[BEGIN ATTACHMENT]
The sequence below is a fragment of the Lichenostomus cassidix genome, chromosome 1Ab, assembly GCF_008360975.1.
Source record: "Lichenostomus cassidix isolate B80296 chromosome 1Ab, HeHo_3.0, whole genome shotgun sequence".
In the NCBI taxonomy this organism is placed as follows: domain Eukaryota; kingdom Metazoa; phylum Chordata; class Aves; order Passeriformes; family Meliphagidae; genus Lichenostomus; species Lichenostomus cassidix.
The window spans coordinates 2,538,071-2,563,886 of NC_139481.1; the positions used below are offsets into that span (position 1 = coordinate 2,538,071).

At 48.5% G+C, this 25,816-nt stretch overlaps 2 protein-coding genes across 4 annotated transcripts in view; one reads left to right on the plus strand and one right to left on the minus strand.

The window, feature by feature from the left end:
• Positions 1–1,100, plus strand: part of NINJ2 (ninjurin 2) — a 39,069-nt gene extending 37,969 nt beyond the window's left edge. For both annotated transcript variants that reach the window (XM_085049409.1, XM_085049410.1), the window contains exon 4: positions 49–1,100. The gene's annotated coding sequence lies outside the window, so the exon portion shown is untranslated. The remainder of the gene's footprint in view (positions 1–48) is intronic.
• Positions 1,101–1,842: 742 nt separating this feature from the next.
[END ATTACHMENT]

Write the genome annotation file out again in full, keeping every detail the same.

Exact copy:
The sequence below is a fragment of the Lichenostomus cassidix genome, chromosome 1Ab, assembly GCF_008360975.1.
Source record: "Lichenostomus cassidix isolate B80296 chromosome 1Ab, HeHo_3.0, whole genome shotgun sequence".
In the NCBI taxonomy this organism is placed as follows: domain Eukaryota; kingdom Metazoa; phylum Chordata; class Aves; order Passeriformes; family Meliphagidae; genus Lichenostomus; species Lichenostomus cassidix.
The window spans coordinates 2,538,071-2,563,886 of NC_139481.1; the positions used below are offsets into that span (position 1 = coordinate 2,538,071).

At 48.5% G+C, this 25,816-nt stretch overlaps 2 protein-coding genes across 4 annotated transcripts in view; one reads left to right on the plus strand and one right to left on the minus strand.

The window, feature by feature from the left end:
• Positions 1–1,100, plus strand: part of NINJ2 (ninjurin 2) — a 39,069-nt gene extending 37,969 nt beyond the window's left edge. For both annotated transcript variants that reach the window (XM_085049409.1, XM_085049410.1), the window contains exon 4: positions 49–1,100. The gene's annotated coding sequence lies outside the window, so the exon portion shown is untranslated. The remainder of the gene's footprint in view (positions 1–48) is intronic.
• Positions 1,101–1,842: 742 nt separating this feature from the next.